NASA's Dawn spacecraft has recovered from an unexpected phenomenon that resulted in the robotic explorer going into safe mode on September 11, mirroring a similar event that affected the spacecraft three years ago as it approached the protoplanet Vesta. Dawn was launched in September 2007 atop a Delta II-Heavy rocket with a mission to explore Vesta and the dwarf planet Ceres.
Currently, the unmanned explorer is well under way to its final scientific destination, Ceres, that it is due to reach in April 2015 – a full month later than originally scheduled, thanks to Thursday's setback.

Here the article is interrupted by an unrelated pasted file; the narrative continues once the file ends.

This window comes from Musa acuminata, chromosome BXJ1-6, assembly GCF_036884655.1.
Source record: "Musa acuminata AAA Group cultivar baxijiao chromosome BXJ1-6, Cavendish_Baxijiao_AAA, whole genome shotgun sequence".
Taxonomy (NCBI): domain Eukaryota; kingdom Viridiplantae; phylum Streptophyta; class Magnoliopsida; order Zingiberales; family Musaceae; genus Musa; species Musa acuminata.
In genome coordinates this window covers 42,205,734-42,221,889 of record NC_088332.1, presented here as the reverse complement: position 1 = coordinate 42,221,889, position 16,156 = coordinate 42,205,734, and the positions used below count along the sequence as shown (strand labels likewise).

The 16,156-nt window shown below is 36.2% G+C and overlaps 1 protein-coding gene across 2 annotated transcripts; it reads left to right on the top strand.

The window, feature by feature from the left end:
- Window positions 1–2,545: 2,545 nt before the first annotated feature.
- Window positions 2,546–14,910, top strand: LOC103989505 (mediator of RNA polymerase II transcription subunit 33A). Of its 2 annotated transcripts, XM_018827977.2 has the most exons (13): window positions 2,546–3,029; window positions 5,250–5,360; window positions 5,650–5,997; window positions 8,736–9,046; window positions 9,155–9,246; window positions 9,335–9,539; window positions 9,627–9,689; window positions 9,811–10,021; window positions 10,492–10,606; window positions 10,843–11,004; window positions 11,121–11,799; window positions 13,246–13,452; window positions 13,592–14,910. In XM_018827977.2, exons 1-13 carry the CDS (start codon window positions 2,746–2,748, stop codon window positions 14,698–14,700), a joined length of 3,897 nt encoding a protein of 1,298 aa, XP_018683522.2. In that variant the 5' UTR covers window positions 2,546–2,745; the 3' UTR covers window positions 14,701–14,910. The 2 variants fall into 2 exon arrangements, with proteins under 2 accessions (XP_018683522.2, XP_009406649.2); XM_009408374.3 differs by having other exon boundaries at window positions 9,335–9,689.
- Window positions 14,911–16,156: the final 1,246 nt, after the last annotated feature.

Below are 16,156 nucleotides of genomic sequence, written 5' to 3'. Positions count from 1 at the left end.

The probe carries three instruments: a visible light camera, a gamma ray and neutron spectrometer, and a visible and infrared mapping spectrometer. By examining Vesta and Ceres with these instruments, Dawn will compare the evolutionary paths taken by each of the celestial bodies, informing current theories on the processes that formed our early solar system.
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Via Chuck Sherwood, Senior Associate, TeleDimensions, Inc